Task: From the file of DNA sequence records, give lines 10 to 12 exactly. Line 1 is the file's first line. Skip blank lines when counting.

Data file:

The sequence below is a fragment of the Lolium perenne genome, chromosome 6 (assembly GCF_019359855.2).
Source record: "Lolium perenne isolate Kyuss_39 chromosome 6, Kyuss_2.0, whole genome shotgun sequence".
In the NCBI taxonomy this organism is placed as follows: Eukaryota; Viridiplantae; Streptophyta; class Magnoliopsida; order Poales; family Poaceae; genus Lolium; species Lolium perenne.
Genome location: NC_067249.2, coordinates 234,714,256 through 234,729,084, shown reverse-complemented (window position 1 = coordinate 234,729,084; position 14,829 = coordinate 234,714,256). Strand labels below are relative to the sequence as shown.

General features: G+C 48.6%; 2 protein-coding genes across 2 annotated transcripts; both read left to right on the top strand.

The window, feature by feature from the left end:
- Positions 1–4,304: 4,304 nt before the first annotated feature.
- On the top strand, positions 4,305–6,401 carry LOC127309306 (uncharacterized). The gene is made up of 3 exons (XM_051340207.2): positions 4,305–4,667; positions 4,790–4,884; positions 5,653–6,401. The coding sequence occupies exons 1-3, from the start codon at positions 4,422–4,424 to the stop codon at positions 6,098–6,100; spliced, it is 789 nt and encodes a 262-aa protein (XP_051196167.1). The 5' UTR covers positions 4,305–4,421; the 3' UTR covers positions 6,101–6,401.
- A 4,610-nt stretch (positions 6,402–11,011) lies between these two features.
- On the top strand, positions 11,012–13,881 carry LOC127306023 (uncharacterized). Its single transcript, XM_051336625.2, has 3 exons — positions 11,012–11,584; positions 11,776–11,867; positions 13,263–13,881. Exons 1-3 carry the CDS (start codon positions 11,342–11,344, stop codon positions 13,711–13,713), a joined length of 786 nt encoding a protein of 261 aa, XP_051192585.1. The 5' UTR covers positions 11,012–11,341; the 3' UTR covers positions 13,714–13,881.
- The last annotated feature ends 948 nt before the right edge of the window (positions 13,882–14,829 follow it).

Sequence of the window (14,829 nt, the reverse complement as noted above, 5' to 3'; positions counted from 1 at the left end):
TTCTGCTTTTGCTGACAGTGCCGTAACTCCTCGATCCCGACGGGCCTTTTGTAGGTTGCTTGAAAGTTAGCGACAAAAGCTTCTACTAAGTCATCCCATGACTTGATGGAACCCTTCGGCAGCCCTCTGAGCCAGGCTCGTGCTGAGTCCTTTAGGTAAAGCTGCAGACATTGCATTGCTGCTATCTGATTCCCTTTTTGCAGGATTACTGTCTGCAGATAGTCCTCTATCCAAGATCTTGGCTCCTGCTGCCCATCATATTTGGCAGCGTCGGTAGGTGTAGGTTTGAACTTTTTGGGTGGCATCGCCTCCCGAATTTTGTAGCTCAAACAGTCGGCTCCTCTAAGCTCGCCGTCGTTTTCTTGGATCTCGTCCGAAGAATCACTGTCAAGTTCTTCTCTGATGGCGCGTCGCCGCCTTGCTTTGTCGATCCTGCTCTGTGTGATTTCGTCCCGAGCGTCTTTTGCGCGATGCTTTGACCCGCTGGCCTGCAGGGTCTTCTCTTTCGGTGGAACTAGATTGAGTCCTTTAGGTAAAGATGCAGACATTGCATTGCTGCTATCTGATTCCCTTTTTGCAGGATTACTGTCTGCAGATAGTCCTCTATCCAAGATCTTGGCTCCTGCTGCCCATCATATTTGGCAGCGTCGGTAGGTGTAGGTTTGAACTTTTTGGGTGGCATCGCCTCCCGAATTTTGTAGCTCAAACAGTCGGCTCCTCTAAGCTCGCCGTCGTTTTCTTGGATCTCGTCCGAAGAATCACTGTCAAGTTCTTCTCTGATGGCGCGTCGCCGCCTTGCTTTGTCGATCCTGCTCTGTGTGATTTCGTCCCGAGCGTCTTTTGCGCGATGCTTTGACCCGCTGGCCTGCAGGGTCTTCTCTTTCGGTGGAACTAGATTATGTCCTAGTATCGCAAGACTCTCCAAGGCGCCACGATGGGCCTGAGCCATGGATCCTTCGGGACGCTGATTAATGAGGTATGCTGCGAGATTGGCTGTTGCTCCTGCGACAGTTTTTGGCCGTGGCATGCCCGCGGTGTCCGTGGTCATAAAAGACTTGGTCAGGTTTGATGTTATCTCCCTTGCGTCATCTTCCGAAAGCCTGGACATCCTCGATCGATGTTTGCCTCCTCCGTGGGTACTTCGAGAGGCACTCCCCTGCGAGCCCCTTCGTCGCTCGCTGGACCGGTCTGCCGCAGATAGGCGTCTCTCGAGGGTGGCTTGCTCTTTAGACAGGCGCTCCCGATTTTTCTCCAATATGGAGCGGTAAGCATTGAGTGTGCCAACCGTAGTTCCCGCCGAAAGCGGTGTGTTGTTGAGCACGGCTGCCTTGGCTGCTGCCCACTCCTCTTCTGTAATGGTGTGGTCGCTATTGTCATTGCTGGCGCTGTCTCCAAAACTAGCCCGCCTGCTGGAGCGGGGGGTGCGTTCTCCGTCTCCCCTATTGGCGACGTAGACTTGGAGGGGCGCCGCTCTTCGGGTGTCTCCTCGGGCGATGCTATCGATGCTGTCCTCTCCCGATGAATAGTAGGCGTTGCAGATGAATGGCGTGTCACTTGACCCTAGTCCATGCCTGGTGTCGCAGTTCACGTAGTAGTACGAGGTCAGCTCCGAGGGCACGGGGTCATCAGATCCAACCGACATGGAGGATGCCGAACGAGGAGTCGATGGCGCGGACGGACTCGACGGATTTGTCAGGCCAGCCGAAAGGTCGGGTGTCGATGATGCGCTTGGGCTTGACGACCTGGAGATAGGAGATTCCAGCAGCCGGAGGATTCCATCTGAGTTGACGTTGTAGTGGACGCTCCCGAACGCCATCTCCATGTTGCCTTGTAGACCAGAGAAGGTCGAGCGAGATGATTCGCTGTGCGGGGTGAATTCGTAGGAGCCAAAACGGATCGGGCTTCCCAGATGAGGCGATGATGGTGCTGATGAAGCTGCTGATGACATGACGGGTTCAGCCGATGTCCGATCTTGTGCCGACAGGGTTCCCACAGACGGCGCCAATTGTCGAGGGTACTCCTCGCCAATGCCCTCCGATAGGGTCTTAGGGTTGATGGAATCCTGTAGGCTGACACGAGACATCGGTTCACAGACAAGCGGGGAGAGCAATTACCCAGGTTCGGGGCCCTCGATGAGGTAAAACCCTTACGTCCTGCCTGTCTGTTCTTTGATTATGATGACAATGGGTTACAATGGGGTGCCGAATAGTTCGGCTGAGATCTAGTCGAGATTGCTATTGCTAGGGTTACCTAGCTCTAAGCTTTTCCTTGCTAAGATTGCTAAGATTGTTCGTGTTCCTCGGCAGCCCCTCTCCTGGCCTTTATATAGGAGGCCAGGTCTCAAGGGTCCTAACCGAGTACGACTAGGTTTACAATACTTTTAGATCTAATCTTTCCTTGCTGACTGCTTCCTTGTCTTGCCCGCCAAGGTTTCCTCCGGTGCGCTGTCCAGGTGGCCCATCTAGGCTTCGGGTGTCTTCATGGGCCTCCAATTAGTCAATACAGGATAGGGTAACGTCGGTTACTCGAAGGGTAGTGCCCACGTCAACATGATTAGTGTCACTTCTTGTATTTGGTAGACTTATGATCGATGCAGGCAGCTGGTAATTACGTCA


- On the top strand, positions 11,012–13,881 carry LOC127306023 (uncharacterized). Its single transcript, XM_051336625.2, has 3 exons — positions 11,012–11,584; positions 11,776–11,867; positions 13,263–13,881. Exons 1-3 carry the CDS (start codon positions 11,342–11,344, stop codon positions 13,711–13,713), a joined length of 786 nt encoding a protein of 261 aa, XP_051192585.1. The 5' UTR covers positions 11,012–11,341; the 3' UTR covers positions 13,714–13,881.
- The last annotated feature ends 948 nt before the right edge of the window (positions 13,882–14,829 follow it).

Sequence of the window (14,829 nt, the reverse complement as noted above, 5' to 3'; positions counted from 1 at the left end):